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THERE’S AN element of deception lurking in smaller turbocharged engines that are replacing larger normally aspirated engines. There’s also good solid logic—and even legitimate consumer choice—in this quest for enhanced fuel economy.
It’s all in the way you drive—and the way you read the advertising.
EPA fuel economy numbers are posted on new car Monroney stickers. These mpg values are based on highly reproducible lab testing, much more controlled than anything an ordinary driver might see in the real world. For more on these EPA fuel economy numbers, see www.wp.me/p2ETap-9s.
Given something as inherently variable as driving styles, the instrumented EPA testing is as robust a metric as we can hope for. On the other hand, these clearly delineated City and Highway Cycles offer engineers an opportunity to optimize for the tests.
There’s nothing deceitful in this; it’s sound engineering practice. An engineer can only guess about the real world, but the precise speeds, accelerations, pauses and power requirements are known for every instant of the test cycles. So why not optimize with respect to them.
But can’t this same gaming be played with normally aspirated engines as well as turbocharged ones?
Not as much. When the turbo is on boost, it’s forcing more air—and more fuel—into the combustion chamber for more power. The effect is more profound than any throttle action of a normally aspirated counterpart.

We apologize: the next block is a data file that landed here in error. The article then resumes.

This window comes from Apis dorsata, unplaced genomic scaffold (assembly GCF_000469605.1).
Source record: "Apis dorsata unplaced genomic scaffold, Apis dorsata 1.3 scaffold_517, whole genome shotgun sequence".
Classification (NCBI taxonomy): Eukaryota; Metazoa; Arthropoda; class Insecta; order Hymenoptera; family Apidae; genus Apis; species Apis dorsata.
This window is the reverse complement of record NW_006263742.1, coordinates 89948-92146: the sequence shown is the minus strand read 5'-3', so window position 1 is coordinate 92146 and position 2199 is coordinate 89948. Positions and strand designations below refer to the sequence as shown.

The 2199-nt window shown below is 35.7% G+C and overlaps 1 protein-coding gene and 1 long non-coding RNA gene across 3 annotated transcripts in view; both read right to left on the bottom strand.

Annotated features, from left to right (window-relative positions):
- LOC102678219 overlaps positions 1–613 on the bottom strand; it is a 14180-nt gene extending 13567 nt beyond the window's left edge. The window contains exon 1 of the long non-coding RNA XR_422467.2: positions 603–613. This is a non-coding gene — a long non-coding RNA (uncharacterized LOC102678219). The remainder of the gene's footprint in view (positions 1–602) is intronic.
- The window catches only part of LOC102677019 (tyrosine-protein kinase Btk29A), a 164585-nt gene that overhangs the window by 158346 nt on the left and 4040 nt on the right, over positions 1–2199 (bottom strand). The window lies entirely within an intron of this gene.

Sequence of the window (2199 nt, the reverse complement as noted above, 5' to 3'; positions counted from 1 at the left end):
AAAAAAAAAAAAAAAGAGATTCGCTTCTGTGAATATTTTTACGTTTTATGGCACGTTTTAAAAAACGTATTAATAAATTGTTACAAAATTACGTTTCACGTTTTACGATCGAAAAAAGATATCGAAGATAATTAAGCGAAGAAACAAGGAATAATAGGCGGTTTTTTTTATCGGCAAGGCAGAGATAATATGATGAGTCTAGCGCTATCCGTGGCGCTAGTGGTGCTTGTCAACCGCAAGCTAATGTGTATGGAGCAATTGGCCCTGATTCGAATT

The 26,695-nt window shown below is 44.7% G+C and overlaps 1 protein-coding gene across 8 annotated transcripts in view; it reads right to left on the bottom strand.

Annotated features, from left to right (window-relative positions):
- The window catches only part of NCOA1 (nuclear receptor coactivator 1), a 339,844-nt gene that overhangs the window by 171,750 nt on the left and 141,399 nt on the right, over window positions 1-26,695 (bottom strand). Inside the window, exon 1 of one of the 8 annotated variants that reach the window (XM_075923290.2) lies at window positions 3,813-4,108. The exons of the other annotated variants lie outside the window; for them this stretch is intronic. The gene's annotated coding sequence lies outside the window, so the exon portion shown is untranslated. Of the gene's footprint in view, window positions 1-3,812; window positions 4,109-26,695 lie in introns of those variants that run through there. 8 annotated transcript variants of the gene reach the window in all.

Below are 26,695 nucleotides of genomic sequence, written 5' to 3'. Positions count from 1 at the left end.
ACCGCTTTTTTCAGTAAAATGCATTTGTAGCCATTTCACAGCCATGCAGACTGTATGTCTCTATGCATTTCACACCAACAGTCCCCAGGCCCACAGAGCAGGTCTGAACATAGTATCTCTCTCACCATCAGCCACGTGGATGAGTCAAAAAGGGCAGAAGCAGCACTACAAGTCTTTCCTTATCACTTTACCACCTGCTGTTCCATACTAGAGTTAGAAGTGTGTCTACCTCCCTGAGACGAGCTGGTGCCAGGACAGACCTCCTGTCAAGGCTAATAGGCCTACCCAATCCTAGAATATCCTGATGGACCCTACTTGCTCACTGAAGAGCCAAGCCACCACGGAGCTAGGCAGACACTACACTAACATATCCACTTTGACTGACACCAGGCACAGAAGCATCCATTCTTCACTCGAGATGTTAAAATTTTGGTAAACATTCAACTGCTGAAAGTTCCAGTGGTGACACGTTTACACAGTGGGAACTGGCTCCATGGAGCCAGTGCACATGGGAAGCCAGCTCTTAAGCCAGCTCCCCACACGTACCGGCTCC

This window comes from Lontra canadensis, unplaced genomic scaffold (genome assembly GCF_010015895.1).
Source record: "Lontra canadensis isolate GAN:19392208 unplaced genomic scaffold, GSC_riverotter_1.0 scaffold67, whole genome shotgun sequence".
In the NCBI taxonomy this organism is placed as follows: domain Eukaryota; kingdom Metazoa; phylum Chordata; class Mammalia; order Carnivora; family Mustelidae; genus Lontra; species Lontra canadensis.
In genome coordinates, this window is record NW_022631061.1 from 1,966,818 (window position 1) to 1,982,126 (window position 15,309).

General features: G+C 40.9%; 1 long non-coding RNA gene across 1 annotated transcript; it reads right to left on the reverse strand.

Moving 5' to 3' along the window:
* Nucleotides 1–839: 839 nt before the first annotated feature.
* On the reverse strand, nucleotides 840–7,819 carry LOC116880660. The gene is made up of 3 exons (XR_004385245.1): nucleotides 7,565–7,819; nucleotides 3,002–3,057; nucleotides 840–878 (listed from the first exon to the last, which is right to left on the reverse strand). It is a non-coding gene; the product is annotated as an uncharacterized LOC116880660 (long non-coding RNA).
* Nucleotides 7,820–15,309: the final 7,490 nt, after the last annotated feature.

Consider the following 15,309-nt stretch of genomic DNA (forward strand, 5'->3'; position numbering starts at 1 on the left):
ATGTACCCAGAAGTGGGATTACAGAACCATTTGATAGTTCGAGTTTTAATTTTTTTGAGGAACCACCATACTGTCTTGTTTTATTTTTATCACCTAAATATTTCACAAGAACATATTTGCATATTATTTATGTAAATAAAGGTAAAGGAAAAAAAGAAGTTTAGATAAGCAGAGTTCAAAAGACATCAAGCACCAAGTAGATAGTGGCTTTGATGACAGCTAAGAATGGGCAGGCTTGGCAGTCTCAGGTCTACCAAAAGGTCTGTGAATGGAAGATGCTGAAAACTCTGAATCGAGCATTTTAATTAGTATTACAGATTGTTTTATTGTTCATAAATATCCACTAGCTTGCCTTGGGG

In a sense, the gaming of turbos has a better payoff.
However, the deceit—and, ultimately, consumer dissatisfaction—arises in the difference between the words “and” and “or.”
“Hot Performance and High Economy!” should honestly read “Hot Performance or High Economy!” However, advertising copy doesn’t succeed on honesty; it’s assessed on effectiveness—as measured by sales.
Ford’s EcoBoost is a good case in point. About 80 percent of Ford’s North American products are available with this technology of engine downsizing, direct injection and turbocharging. According to Automotive News, June 10. 2013, Ford has sold more than 600,000 EcoBoost vehicles. More than 400,000 of these have been in one model, the F-150 pickup (which, month after month, year after year, scores as the country’s best-selling vehicle).
For a long time, V-8s have been the F-series’ popular powerplants. A “small” 5.0-liter V-8 was a choice of the mpg-frugal; only a wuss would opt for a six-cylinder.
For 2013, Ford rear-drive F-150s have two engine choices. Its 6.2-liter V-8 tests at 13, 18 mpg and 15 mpg, EPA City, Highway and Combined, respectively. By contrast, an EcoBoost 3.5-liter turbocharged V-6 gets 16, 22 and 18 mpg, City, Highway, Combined, respectively.
That is, in the controlled confines of lab testing, there’s only a 3-mpg difference in their EPA Combined estimates.
Thus, I’m not surprised to hear that some EcoBoost V-6 owners—namely those who exploit the Boost portion of the moniker—are seeing less fuel economy than owners of frugally driven V-8s. Those emphasizing the Eco part of the name—by not seeking boost at every opportunity—are likely coming close to EPA values.
Apart from the “and” suggested in advertising, there’s nothing deceitful. It’s simply—and logically—a consumer choice: How do you work that right foot of yours? ds
© Dennis Simanaitis, SimanaitisSays.com, 2013